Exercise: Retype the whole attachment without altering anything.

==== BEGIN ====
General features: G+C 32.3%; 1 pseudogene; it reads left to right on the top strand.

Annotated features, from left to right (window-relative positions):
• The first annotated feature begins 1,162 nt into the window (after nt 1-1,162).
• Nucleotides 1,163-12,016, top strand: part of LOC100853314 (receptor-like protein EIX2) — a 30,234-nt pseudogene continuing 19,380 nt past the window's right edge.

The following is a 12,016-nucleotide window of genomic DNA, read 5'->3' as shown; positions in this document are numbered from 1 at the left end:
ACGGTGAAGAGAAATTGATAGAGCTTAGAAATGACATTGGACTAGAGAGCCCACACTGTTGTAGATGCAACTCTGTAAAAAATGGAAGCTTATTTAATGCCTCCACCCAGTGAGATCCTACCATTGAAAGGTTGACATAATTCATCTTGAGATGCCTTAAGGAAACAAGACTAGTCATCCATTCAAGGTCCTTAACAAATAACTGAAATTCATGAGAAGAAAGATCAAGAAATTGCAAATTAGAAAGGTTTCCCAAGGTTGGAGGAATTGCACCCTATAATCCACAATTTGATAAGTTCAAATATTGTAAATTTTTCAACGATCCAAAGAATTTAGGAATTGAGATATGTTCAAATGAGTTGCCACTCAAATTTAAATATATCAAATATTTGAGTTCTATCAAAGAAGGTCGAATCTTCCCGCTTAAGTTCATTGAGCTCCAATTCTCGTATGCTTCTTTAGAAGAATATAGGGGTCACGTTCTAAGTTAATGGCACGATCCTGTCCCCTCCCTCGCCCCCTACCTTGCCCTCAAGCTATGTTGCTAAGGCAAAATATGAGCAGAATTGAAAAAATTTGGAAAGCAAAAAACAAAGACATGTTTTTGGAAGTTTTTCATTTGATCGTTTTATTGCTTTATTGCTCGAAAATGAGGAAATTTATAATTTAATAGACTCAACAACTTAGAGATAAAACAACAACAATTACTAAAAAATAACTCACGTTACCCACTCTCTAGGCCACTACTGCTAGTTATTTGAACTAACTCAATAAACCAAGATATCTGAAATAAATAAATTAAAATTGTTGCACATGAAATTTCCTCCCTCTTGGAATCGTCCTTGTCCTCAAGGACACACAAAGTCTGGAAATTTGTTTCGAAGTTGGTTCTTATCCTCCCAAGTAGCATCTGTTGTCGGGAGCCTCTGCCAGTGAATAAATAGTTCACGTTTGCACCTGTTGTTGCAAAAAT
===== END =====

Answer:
General features: G+C 32.3%; 1 pseudogene; it reads left to right on the top strand.

Annotated features, from left to right (window-relative positions):
• The first annotated feature begins 1,162 nt into the window (after nt 1-1,162).
• Nucleotides 1,163-12,016, top strand: part of LOC100853314 (receptor-like protein EIX2) — a 30,234-nt pseudogene continuing 19,380 nt past the window's right edge.

The following is a 12,016-nucleotide window of genomic DNA, read 5'->3' as shown; positions in this document are numbered from 1 at the left end:
ACGGTGAAGAGAAATTGATAGAGCTTAGAAATGACATTGGACTAGAGAGCCCACACTGTTGTAGATGCAACTCTGTAAAAAATGGAAGCTTATTTAATGCCTCCACCCAGTGAGATCCTACCATTGAAAGGTTGACATAATTCATCTTGAGATGCCTTAAGGAAACAAGACTAGTCATCCATTCAAGGTCCTTAACAAATAACTGAAATTCATGAGAAGAAAGATCAAGAAATTGCAAATTAGAAAGGTTTCCCAAGGTTGGAGGAATTGCACCCTATAATCCACAATTTGATAAGTTCAAATATTGTAAATTTTTCAACGATCCAAAGAATTTAGGAATTGAGATATGTTCAAATGAGTTGCCACTCAAATTTAAATATATCAAATATTTGAGTTCTATCAAAGAAGGTCGAATCTTCCCGCTTAAGTTCATTGAGCTCCAATTCTCGTATGCTTCTTTAGAAGAATATAGGGGTCACGTTCTAAGTTAATGGCACGATCCTGTCCCCTCCCTCGCCCCCTACCTTGCCCTCAAGCTATGTTGCTAAGGCAAAATATGAGCAGAATTGAAAAAATTTGGAAAGCAAAAAACAAAGACATGTTTTTGGAAGTTTTTCATTTGATCGTTTTATTGCTTTATTGCTCGAAAATGAGGAAATTTATAATTTAATAGACTCAACAACTTAGAGATAAAACAACAACAATTACTAAAAAATAACTCACGTTACCCACTCTCTAGGCCACTACTGCTAGTTATTTGAACTAACTCAATAAACCAAGATATCTGAAATAAATAAATTAAAATTGTTGCACATGAAATTTCCTCCCTCTTGGAATCGTCCTTGTCCTCAAGGACACACAAAGTCTGGAAATTTGTTTCGAAGTTGGTTCTTATCCTCCCAAGTAGCATCTGTTGTCGGGAGCCTCTGCCAGTGAATAAATAGTTCACGTTTGCACCTGTTGTTGCAAAAAT